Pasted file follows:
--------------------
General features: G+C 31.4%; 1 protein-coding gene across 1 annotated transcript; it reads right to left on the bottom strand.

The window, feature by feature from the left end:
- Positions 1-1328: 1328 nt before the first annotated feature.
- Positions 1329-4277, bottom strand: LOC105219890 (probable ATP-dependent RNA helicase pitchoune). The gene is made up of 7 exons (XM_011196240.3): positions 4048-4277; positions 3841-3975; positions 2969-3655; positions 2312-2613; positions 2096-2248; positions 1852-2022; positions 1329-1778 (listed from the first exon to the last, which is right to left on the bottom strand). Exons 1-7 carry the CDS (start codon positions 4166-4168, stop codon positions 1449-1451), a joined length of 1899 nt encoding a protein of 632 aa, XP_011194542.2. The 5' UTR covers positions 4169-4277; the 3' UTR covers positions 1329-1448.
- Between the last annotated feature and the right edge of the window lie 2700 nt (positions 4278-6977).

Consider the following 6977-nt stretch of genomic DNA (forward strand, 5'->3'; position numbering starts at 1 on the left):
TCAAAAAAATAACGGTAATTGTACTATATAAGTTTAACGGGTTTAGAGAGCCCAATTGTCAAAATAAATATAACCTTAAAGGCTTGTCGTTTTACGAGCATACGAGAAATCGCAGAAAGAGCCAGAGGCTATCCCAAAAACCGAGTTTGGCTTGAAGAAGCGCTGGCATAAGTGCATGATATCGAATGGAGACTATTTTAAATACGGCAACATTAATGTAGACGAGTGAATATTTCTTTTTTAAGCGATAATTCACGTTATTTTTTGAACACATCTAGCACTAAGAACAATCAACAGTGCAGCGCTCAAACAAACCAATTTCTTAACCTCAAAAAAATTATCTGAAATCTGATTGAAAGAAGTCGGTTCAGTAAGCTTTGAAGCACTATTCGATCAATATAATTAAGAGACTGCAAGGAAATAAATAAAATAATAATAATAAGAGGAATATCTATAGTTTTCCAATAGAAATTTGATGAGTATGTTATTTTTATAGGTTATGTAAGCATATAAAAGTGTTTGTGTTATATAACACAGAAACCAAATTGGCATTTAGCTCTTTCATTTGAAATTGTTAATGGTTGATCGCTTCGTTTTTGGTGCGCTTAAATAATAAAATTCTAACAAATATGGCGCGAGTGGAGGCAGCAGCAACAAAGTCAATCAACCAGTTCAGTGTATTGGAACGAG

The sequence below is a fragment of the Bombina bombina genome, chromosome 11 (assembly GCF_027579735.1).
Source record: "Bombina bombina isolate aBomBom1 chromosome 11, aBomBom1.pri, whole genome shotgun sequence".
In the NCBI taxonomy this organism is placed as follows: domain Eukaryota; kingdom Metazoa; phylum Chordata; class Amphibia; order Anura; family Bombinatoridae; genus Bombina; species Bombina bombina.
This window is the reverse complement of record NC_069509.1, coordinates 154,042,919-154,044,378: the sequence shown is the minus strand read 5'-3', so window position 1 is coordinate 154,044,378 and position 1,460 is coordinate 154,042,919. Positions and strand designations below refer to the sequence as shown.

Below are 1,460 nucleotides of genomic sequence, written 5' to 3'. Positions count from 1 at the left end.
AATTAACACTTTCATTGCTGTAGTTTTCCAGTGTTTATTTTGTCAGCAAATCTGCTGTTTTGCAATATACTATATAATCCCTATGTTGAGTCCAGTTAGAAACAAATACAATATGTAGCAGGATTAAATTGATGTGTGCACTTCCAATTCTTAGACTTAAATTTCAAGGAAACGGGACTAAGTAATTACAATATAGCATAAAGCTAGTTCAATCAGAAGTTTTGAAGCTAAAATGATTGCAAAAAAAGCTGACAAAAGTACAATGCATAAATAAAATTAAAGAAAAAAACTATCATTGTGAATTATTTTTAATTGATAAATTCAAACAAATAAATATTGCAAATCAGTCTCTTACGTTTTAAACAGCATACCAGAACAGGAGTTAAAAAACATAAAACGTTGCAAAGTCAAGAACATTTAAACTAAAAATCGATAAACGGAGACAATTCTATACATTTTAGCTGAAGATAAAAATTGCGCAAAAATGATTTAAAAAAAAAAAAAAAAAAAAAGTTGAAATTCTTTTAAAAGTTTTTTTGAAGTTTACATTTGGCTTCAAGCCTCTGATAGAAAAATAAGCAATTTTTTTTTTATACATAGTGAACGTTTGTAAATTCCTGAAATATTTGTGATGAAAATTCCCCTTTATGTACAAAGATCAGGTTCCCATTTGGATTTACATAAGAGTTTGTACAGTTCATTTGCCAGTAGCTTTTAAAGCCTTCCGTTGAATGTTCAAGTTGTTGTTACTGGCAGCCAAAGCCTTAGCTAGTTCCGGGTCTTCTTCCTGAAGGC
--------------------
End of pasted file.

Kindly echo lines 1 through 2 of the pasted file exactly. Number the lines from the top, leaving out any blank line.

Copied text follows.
General features: G+C 31.4%; 1 protein-coding gene across 1 annotated transcript; it reads right to left on the bottom strand.

The window, feature by feature from the left end: